Saturday, September 8, 2012

September 8

September 8, 1846 Browning writes a short note to Miss Barrett describing his miraculous cure:

"Tuesday Mg

Do you think your wishes, much less your blessings fall to the ground, my own Ba? Here is your letter, and here am I writing to you, 'clothed and in my proper' room. My doctor bade me 'get up and do as I pleased'—and the perfect pleasure is to say, I may indeed see you tomorrow, dearest dearest! Can you look as you look in this letter?– So entirely my own, and yet,—what should never be my own, by right .. such a treasure to one so little worthy!"
Apparently Browning originally wrote "clothed and in my proper mind' but changed 'mind' to 'room'. Quite so, quite so. He was out of it and is back into it? The drink will do that to a man.

"I have only a few minutes to say this,—the dressing and talking having taken up the time– Tomorrow shall repay me! The lightness, slight uneasiness of the head, continues, tho’ the general health is much better, it seems.

Do you doubt I shall be well in Italy? But I must leave off. Bless you as you have blessed me, my best, dearest Ba, me who am your very own RB"
Miss Barrett is not so sure that he is completely healed:
"I write a word to say, .. dearest, do not run any risk about coming tomorrow– I mean, .. unless you are sure that the noise & exertion will not be too much for you, .. unless, when the moment comes for setting off, you feel equal to it .. now, I do beseech you, very dear, not to persist in coming because you have said that you will come—I beseech you. Listen– At three oclock I shall expect you doubtfully; at half past three, the doubt will be the strongest; & at a quarter to four, I shall have said to myself cheerfully, that you were wise & good & had determined to stay at home– In that case, I shall have a line from you by five & six! Understand all this, & let it have the right influence & no more. Of course if I could see you without harm to yourself, & so to me, it would be a great happiness: it even makes me happy to think of, as a bare possibility, at this distance off!– I am happy by your letter, twice over, indeed—once, for that reason, .. & again, for the thought of your being in some respects, better. At the same time I do not see why your wise man did not follow his plan to the end– It looks as if he did not think you better essentially because of it– Ah well,—I shall see with my eyes tomorrowperhaps I shall: and I shall see in a dream tonight more certainly–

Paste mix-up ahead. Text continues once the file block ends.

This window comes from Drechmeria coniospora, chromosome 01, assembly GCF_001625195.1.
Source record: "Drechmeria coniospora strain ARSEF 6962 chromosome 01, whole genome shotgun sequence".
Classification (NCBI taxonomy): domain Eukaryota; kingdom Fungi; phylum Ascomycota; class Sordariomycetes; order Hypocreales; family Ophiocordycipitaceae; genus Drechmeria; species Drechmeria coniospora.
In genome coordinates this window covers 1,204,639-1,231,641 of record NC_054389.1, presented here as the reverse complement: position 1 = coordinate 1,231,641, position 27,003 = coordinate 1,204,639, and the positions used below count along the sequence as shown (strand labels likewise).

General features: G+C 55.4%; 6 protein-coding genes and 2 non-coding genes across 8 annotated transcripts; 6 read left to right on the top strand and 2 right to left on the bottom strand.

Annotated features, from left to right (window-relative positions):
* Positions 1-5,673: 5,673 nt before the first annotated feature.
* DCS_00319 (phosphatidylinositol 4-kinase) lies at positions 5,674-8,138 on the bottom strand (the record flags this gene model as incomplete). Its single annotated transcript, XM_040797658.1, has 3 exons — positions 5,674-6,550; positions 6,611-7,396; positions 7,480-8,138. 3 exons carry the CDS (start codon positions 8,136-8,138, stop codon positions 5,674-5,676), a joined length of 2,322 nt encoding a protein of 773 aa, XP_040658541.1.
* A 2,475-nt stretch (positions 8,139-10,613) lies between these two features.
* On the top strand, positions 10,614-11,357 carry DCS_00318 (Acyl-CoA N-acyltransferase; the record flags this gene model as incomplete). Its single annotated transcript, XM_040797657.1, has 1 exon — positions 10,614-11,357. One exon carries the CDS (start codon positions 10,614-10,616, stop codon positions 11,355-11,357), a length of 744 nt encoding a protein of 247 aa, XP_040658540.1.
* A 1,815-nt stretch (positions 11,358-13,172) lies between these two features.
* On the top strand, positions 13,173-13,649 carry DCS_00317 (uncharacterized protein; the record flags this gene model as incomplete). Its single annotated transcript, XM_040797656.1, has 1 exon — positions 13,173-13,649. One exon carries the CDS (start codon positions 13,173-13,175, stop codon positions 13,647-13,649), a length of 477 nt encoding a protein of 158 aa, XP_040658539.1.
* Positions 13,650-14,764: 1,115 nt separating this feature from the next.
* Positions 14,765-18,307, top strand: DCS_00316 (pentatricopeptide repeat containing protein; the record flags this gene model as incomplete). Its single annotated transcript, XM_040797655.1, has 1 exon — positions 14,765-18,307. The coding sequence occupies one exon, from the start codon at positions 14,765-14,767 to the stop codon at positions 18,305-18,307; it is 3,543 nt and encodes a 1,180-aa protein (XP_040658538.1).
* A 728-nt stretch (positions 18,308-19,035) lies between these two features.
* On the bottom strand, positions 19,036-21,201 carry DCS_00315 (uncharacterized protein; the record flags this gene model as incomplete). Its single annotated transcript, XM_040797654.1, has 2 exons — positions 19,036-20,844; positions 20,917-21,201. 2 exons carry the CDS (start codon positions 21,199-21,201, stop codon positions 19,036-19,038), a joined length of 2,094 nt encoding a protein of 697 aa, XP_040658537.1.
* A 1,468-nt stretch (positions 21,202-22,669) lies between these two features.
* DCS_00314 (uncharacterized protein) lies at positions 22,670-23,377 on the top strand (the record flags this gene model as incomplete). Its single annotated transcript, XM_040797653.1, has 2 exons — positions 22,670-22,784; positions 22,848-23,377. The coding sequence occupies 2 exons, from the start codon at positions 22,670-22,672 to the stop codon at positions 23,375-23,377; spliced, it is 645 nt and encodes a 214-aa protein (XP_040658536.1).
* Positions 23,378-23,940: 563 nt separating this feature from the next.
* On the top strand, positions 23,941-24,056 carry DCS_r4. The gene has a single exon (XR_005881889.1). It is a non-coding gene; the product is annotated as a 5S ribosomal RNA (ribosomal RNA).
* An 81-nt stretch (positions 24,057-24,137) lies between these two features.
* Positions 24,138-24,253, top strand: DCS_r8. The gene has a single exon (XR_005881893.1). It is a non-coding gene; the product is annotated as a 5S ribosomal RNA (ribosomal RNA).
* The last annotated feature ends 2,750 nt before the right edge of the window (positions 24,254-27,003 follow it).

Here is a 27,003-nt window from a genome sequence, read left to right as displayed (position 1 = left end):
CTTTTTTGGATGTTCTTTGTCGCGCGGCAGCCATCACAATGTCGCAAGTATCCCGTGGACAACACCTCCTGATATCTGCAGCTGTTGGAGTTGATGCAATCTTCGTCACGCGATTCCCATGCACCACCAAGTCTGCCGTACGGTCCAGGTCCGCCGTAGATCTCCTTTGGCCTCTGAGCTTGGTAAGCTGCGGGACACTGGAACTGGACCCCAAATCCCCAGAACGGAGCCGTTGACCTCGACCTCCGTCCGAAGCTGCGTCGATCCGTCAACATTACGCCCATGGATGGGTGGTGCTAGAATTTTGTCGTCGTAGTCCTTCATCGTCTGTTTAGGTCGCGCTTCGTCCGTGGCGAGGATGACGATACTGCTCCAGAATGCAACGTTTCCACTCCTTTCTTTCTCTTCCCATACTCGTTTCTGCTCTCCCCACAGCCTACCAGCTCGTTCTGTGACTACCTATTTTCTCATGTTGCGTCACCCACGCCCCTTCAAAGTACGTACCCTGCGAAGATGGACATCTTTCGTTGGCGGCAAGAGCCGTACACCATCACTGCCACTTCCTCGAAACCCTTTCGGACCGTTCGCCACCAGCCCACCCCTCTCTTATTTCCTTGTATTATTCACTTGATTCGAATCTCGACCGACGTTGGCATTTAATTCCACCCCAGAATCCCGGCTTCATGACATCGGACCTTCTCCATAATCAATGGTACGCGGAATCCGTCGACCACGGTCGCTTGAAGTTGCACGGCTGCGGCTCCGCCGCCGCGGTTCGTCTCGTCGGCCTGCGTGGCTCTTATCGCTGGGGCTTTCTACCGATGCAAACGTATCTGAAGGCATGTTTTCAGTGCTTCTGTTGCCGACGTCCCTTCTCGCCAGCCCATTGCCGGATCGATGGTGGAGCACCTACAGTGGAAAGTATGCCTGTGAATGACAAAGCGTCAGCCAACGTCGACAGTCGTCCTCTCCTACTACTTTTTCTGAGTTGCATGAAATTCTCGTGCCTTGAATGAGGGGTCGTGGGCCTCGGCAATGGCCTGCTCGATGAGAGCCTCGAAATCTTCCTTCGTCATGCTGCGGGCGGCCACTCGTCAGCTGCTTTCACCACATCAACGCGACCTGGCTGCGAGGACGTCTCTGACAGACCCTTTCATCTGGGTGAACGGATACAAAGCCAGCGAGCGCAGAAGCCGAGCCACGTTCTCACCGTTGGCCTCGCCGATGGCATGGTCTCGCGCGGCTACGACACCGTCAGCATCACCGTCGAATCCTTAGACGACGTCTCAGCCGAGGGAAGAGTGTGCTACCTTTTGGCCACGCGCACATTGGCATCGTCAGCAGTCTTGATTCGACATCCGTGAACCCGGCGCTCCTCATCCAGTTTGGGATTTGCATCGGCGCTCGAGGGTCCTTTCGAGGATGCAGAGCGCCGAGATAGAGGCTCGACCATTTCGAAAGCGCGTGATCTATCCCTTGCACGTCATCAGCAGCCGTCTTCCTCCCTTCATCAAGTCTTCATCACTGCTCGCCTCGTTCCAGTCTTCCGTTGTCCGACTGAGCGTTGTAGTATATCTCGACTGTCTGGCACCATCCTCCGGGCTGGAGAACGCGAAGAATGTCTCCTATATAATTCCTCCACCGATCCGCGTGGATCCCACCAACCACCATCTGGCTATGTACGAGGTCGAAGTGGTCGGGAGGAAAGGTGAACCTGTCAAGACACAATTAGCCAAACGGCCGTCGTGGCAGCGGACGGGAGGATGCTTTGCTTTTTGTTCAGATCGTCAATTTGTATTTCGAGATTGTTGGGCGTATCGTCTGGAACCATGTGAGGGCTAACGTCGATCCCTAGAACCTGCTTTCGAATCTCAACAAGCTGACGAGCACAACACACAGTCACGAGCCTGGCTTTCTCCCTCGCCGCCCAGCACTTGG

This shall go at once, though, that it may reach you in time in the morning– How I thank you for the precious note!– You are so much too good to me, that your being also too dear is an excusable consequence—or would be, if it were possible. I write nonsense I believe,—but it is half for gladness,—& half .. for what makes me your own Ba–"
Whatever Browning was up to, whether sick, hungover or being manipulative seems to have come to an end. Does not Miss Barrett herself seem a bit skeptical when she questions the doctor telling him to go forth on Tuesday morning rather than Wednesday? Will there be a letter tomorrow? Or will the visit take place?

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